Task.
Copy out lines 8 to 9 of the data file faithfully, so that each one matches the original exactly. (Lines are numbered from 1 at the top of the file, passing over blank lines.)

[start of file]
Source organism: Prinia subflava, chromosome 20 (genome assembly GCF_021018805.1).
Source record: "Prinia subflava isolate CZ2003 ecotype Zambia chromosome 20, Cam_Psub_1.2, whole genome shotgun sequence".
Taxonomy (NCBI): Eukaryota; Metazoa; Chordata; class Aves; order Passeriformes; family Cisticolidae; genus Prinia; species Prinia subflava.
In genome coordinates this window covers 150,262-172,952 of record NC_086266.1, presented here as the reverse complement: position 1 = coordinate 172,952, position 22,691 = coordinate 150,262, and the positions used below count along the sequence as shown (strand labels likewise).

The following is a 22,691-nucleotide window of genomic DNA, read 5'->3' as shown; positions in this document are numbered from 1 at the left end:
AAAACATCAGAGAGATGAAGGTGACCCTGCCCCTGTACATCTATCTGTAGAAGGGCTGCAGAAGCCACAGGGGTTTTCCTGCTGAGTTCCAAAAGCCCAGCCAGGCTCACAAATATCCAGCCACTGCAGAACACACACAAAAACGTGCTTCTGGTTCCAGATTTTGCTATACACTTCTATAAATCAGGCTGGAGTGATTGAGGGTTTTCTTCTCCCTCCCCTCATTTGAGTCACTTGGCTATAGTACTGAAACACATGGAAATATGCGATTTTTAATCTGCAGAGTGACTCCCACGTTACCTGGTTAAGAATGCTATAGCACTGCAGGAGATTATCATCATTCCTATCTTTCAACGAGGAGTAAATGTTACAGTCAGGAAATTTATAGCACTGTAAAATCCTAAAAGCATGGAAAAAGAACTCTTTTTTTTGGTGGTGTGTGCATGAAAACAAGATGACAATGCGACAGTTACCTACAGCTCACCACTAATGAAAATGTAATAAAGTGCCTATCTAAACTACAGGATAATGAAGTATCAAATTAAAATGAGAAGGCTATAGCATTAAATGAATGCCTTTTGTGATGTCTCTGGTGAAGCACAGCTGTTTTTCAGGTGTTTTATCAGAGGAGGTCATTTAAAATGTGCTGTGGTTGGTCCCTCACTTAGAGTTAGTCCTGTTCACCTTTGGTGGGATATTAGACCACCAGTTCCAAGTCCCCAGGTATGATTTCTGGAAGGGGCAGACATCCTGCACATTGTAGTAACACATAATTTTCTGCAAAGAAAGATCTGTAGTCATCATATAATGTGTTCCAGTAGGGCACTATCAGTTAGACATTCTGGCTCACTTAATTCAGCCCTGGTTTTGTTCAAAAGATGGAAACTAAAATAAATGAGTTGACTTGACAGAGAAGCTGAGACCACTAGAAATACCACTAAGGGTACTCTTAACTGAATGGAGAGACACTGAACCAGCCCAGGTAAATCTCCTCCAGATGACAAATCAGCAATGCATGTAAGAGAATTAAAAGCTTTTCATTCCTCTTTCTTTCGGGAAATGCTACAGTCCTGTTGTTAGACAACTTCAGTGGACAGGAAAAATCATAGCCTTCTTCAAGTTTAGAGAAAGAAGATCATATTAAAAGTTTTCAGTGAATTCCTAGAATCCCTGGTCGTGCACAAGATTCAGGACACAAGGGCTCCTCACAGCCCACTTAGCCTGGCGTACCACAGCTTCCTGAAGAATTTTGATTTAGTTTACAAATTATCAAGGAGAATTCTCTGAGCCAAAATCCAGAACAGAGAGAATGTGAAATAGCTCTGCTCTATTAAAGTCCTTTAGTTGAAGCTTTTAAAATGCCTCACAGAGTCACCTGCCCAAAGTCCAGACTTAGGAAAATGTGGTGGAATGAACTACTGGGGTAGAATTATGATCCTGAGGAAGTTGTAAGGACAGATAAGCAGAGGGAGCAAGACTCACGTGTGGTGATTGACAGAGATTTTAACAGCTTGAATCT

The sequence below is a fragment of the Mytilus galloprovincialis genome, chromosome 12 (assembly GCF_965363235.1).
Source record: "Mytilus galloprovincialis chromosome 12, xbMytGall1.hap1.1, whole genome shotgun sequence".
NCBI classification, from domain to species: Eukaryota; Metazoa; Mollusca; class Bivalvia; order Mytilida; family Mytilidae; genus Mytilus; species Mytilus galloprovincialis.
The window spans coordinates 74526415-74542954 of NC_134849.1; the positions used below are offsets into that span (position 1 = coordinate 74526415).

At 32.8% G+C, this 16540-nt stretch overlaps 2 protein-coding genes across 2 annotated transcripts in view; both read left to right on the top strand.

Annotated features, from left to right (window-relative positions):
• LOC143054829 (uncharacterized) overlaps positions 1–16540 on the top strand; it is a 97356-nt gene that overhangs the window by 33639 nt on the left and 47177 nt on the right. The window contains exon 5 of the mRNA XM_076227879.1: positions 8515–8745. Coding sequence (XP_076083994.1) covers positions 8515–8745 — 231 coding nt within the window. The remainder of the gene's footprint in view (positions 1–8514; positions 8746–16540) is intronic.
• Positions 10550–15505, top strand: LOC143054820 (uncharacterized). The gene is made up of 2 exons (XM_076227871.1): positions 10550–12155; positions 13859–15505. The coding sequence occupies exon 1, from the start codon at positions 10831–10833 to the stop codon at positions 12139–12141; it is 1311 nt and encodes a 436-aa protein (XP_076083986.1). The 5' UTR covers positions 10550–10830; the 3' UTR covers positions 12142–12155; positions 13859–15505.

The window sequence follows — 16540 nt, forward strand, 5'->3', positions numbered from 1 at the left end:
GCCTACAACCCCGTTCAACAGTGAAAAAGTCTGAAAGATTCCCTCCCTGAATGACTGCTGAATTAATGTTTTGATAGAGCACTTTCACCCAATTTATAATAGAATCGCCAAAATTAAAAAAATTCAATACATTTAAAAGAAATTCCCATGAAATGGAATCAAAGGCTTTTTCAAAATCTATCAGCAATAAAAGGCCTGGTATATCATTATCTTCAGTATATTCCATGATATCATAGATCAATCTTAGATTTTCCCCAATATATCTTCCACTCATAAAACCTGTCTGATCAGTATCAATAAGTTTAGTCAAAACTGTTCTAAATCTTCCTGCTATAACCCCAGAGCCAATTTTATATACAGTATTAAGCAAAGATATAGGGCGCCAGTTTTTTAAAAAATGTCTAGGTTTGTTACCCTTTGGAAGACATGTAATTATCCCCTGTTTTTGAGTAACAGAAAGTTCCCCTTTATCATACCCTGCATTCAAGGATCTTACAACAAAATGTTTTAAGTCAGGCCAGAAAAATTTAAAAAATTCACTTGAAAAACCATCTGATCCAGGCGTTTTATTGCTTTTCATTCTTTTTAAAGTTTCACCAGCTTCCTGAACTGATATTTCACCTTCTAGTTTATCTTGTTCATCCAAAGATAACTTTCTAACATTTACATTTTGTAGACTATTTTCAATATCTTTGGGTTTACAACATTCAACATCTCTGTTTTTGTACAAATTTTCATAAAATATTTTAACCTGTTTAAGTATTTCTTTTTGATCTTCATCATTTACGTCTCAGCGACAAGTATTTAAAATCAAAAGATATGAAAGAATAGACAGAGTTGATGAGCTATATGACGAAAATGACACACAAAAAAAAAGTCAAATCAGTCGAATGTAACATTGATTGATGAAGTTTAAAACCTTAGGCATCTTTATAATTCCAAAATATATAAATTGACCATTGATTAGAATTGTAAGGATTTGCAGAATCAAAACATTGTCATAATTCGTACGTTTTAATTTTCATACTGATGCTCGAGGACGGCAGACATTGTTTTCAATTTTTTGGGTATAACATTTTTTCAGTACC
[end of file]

Source record: "Mytilus galloprovincialis chromosome 12, xbMytGall1.hap1.1, whole genome shotgun sequence".
NCBI classification, from domain to species: Eukaryota; Metazoa; Mollusca; class Bivalvia; order Mytilida; family Mytilidae; genus Mytilus; species Mytilus galloprovincialis.